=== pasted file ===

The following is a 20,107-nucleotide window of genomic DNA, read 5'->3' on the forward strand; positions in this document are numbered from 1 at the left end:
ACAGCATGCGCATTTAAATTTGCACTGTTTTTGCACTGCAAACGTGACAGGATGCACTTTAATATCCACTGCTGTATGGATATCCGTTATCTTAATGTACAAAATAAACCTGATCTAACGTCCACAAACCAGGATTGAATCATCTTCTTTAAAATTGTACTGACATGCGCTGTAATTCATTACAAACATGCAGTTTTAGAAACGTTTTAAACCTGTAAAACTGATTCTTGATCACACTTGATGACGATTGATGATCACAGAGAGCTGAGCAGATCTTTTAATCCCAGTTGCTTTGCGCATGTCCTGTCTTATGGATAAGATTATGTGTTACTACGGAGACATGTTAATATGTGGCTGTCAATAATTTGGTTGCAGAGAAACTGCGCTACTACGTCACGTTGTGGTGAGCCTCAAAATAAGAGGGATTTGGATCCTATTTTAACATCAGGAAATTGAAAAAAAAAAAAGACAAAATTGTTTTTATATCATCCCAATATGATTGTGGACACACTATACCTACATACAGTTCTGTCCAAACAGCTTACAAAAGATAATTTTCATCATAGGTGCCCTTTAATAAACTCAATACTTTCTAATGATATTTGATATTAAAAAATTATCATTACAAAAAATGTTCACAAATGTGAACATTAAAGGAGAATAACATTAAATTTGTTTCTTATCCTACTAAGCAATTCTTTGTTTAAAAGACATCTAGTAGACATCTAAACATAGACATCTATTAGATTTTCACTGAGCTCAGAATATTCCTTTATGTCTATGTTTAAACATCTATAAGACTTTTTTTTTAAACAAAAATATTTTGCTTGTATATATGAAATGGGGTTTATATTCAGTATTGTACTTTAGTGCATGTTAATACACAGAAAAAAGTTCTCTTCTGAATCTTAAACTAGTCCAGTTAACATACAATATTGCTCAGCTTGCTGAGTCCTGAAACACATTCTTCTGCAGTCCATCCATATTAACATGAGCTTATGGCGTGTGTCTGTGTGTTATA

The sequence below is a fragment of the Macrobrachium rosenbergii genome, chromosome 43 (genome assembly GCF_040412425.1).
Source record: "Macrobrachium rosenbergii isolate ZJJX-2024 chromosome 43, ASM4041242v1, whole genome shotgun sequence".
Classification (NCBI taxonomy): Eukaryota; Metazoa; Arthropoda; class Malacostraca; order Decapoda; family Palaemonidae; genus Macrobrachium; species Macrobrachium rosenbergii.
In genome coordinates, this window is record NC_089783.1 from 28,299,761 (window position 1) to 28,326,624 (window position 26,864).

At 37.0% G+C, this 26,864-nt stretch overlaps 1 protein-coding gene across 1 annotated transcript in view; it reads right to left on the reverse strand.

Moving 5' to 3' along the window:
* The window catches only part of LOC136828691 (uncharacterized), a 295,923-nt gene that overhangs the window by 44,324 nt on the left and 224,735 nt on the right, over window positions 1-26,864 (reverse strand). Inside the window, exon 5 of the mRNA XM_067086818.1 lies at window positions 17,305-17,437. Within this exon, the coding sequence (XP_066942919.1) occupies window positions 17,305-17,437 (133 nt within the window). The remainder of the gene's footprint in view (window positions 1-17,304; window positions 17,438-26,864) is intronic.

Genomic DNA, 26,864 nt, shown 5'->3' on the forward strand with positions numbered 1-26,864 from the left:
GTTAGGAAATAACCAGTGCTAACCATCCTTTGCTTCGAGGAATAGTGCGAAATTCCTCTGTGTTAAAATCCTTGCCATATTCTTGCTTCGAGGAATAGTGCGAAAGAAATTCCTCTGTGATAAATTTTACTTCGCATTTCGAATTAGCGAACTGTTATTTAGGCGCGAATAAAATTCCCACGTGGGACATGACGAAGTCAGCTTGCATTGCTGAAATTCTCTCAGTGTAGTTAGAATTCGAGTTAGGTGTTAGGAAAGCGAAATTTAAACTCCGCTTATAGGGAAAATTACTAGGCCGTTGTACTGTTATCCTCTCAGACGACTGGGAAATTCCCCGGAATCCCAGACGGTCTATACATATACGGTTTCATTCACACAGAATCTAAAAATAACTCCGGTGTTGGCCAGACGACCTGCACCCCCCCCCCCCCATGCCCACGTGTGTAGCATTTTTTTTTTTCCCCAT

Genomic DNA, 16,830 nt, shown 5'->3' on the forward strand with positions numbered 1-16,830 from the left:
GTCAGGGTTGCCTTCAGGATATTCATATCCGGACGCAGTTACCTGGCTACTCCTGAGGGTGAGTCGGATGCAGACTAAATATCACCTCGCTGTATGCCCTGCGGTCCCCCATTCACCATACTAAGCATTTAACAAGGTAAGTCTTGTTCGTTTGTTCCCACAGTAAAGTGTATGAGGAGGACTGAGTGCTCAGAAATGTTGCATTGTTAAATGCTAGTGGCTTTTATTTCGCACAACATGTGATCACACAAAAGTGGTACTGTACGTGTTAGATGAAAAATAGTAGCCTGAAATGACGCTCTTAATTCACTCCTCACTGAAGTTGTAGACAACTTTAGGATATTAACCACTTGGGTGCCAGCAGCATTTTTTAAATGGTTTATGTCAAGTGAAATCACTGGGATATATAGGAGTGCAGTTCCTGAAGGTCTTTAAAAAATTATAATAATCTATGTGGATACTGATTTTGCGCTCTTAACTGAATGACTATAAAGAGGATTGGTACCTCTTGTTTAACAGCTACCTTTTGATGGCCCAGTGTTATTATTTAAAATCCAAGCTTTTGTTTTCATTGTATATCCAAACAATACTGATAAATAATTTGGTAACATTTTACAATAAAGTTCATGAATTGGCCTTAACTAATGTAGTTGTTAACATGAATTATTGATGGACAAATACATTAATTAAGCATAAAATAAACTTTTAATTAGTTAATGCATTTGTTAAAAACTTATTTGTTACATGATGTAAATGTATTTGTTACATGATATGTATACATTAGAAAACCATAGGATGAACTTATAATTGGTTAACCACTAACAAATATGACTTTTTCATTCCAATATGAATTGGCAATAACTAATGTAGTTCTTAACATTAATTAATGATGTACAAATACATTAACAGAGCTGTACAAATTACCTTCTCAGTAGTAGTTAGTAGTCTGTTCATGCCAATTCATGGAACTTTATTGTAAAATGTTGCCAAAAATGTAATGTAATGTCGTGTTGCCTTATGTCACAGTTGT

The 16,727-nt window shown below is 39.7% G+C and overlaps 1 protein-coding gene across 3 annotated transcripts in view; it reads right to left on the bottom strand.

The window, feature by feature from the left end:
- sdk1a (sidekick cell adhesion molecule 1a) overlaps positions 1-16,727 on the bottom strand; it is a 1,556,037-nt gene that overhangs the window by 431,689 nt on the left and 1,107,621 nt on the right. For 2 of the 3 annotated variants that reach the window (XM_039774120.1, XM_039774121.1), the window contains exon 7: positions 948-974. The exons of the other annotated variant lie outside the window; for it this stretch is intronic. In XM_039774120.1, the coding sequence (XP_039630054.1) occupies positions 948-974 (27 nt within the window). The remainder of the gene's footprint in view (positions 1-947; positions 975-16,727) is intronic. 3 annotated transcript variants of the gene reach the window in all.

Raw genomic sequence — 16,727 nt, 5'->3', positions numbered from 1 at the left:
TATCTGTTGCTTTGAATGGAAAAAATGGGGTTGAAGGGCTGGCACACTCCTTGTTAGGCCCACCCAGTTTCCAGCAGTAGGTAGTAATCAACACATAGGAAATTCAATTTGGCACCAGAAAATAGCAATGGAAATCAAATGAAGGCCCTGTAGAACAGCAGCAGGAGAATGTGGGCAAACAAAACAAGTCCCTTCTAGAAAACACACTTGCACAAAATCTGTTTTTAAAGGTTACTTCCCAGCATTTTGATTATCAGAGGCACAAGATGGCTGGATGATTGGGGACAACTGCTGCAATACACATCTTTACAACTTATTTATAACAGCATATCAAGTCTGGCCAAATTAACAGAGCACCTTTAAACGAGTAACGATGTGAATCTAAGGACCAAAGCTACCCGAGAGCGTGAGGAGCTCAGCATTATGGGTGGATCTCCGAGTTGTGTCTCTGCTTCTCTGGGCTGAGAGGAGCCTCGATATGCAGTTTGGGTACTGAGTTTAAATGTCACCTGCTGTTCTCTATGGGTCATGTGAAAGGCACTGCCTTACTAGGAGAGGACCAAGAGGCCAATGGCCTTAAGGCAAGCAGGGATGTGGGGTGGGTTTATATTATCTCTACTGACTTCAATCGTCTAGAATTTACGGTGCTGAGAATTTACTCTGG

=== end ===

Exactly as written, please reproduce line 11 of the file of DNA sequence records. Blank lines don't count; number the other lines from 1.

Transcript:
GTTAGGAAATAACCAGTGCTAACCATCCTTTGCTTCGAGGAATAGTGCGAAATTCCTCTGTGTTAAAATCCTTGCCATATTCTTGCTTCGAGGAATAGTGCGAAAGAAATTCCTCTGTGATAAATTTTACTTCGCATTTCGAATTAGCGAACTGTTATTTAGGCGCGAATAAAATTCCCACGTGGGACATGACGAAGTCAGCTTGCATTGCTGAAATTCTCTCAGTGTAGTTAGAATTCGAGTTAGGTGTTAGGAAAGCGAAATTTAAACTCCGCTTATAGGGAAAATTACTAGGCCGTTGTACTGTTATCCTCTCAGACGACTGGGAAATTCCCCGGAATCCCAGACGGTCTATACATATACGGTTTCATTCACACAGAATCTAAAAATAACTCCGGTGTTGGCCAGACGACCTGCACCCCCCCCCCCCCATGCCCACGTGTGTAGCATTTTTTTTTTTCCCCAT